Periods Don’t Sync Up, No Matter How Much Time People Spend With Each Other
The myth that people with periods, by sheer virtue of being around each other for a certain period of time, can summon nature’s mysterious powers to coordinate when their uteruses bleed out once a month, has invaded the collective psyche of our society. But no matter how many movies and television shows celebrating female friendship perpetuate the period-syncing phenomenon — looking at you Jane the Virgin, New Girl, Sex And The City — it’s still not true. No conclusive, reliable scientific evidence proves periods sync up when people spend time with each other. Instead, plenty of societal evidence explains why we are so damn set on believing the myth.
Many studies, including this 1971 study out of Wellesley University published in Nature, have attempted to establish “menstrual synchrony,” or the phenomenon of synced periods when menstruating people spend time around each other. But subsequent researchers, such as Beverly Strassmann, an anthropology professor at the University of Michigan, have largely debunked the myth of menstrual synchrony, and have alleged the findings of past researchers to have been borne more out of chance than rigorous scientific study. In an interview with The Atlantic, Strassmann explained that for an average menstrual cycle of 28 days, with menstruation lasting for an average of five days, the probability that two or more people will have some parts of their periods overlap is common logic.
Despite research like Strassmann’s permeating the news cycles often, pop culture and societal psyche remain firmly rooted in the belief that periods sync up. A gender studies researcher at Arizona State University, Breanne Fahs, in a 2016 study asked 20 women how they felt about menstrual synchrony. She found 90% of women believed in the phenomenon. Fahs identified common themes as to women’s understanding of period-syncing myth: “(1) connection to and hierarchy among other women; (2) menstrual synchrony as ‘magical’ or ‘mysterious’; (3) menstrual synchrony as biological and animal-like; (4) managing and overcoming negative experiences with menstruation.”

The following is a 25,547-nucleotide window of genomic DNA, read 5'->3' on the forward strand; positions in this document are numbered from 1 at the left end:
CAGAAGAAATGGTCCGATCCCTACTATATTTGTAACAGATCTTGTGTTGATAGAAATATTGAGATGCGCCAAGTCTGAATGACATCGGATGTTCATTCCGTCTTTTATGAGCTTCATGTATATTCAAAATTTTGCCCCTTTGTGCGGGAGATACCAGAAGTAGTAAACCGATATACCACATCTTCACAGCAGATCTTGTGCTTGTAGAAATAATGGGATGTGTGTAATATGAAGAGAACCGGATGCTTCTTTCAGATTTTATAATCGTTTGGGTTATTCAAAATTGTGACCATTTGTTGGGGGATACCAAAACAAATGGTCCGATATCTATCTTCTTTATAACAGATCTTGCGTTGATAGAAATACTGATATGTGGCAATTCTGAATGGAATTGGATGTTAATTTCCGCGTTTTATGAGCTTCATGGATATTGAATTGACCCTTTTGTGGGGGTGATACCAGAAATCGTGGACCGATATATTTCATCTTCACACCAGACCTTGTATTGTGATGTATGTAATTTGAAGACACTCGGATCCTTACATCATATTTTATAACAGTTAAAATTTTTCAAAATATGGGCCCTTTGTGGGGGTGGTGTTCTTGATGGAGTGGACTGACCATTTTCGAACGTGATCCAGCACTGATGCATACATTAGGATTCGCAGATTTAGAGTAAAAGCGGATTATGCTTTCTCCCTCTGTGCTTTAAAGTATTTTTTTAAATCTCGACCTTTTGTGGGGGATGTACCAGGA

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Fahs’ main takeaway from her research, as stated to The Atlantic, was a need for community among the women she interviewed, especially when they were menstruating. “Women … expressed that menstrual synchrony allowed them to express anger together with other women; anger served as a platform for solidarity as women by allowing them to be more demanding or forceful,” Fahs writes. For one woman, Fahs recounts, there was also a “don’t mess with us” mindset when she believed her period was synced with her friend, which signaled to Fahs that the period-syncing phenomenon was making women comfortable with their pain and anger, as they saw it reflected in another woman in their proximity.
Another factor that immutably fuels said anger and pain is women’s distrust of medical establishments, especially because many medical professionals don’t take women’s pain seriously. Women’s accounts of their experiences with their gynecologists have repeatedly shown their physical pain is considered a part and parcel of having a female body and that ‘suck it up’ is more often than not the advice given to them. In believing women have synced up with one another, women not only share the pain, but also the sense of betrayal and ignorance they are made to feel by those refusing to listen when they talk about their bodies, Fahs concluded.
As science doesn’t support the period-syncing myth, looking at what individuals get out of this misconception might just make the presence of the faulty research out there okay. If having another someone else with whom to discuss the evils of menstruation, with whom to sit and grumble about cramps, and with whom to bond over gaslighting stories gives menstruating people the much-needed respite during periods, may the myth persist — at least until science figures out how to make periods not one of the worst things to happen to female bodies every month.
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